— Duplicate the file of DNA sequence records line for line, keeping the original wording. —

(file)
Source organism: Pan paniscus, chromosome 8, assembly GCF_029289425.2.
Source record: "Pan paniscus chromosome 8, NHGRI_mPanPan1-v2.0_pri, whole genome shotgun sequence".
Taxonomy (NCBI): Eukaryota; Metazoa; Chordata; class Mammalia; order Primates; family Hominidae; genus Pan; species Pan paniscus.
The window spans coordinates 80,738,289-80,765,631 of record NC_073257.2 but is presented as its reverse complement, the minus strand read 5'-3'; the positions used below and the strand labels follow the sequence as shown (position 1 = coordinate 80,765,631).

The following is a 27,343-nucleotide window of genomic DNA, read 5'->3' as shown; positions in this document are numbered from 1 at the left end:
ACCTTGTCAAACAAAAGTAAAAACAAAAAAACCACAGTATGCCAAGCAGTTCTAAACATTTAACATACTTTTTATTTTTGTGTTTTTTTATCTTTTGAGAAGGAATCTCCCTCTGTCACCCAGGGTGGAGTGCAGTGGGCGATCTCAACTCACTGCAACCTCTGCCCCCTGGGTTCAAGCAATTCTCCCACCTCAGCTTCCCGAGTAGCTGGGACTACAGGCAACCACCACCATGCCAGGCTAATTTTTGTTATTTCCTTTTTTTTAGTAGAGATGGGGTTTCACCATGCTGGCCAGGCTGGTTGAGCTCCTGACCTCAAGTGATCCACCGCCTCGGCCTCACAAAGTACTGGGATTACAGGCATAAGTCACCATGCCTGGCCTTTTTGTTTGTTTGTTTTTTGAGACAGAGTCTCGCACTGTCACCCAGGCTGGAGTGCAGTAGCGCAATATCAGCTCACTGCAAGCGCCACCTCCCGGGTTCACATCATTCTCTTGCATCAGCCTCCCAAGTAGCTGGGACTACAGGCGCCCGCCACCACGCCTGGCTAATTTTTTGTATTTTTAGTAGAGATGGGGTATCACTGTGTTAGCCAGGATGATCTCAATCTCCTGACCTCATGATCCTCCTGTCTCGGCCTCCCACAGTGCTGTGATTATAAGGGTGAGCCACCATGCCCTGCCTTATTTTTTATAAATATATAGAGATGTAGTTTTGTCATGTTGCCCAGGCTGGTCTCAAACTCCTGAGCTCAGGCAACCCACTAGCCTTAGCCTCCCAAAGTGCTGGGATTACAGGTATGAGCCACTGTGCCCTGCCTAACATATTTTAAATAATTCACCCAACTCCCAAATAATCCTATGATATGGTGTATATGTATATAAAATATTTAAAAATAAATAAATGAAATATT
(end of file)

Source organism: Pan paniscus, chromosome 8, assembly GCF_029289425.2.
Source record: "Pan paniscus chromosome 8, NHGRI_mPanPan1-v2.0_pri, whole genome shotgun sequence".
Taxonomy (NCBI): Eukaryota; Metazoa; Chordata; class Mammalia; order Primates; family Hominidae; genus Pan; species Pan paniscus.
The window spans coordinates 80,738,289-80,765,631 of record NC_073257.2 but is presented as its reverse complement, the minus strand read 5'-3'; the positions used below and the strand labels follow the sequence as shown (position 1 = coordinate 80,765,631).

The following is a 27,343-nucleotide window of genomic DNA, read 5'->3' as shown; positions in this document are numbered from 1 at the left end:
ACCTTGTCAAACAAAAGTAAAAACAAAAAAACCACAGTATGCCAAGCAGTTCTAAACATTTAACATACTTTTTATTTTTGTGTTTTTTTATCTTTTGAGAAGGAATCTCCCTCTGTCACCCAGGGTGGAGTGCAGTGGGCGATCTCAACTCACTGCAACCTCTGCCCCCTGGGTTCAAGCAATTCTCCCACCTCAGCTTCCCGAGTAGCTGGGACTACAGGCAACCACCACCATGCCAGGCTAATTTTTGTTATTTCCTTTTTTTTAGTAGAGATGGGGTTTCACCATGCTGGCCAGGCTGGTTGAGCTCCTGACCTCAAGTGATCCACCGCCTCGGCCTCACAAAGTACTGGGATTACAGGCATAAGTCACCATGCCTGGCCTTTTTGTTTGTTTGTTTTTTGAGACAGAGTCTCGCACTGTCACCCAGGCTGGAGTGCAGTAGCGCAATATCAGCTCACTGCAAGCGCCACCTCCCGGGTTCACATCATTCTCTTGCATCAGCCTCCCAAGTAGCTGGGACTACAGGCGCCCGCCACCACGCCTGGCTAATTTTTTGTATTTTTAGTAGAGATGGGGTATCACTGTGTTAGCCAGGATGATCTCAATCTCCTGACCTCATGATCCTCCTGTCTCGGCCTCCCACAGTGCTGTGATTATAAGGGTGAGCCACCATGCCCTGCCTTATTTTTTATAAATATATAGAGATGTAGTTTTGTCATGTTGCCCAGGCTGGTCTCAAACTCCTGAGCTCAGGCAACCCACTAGCCTTAGCCTCCCAAAGTGCTGGGATTACAGGTATGAGCCACTGTGCCCTGCCTAACATATTTTAAATAATTCACCCAACTCCCAAATAATCCTATGATATGGTGTATATGTATATAAAATATTTAAAAATAAATAAATGAAATATT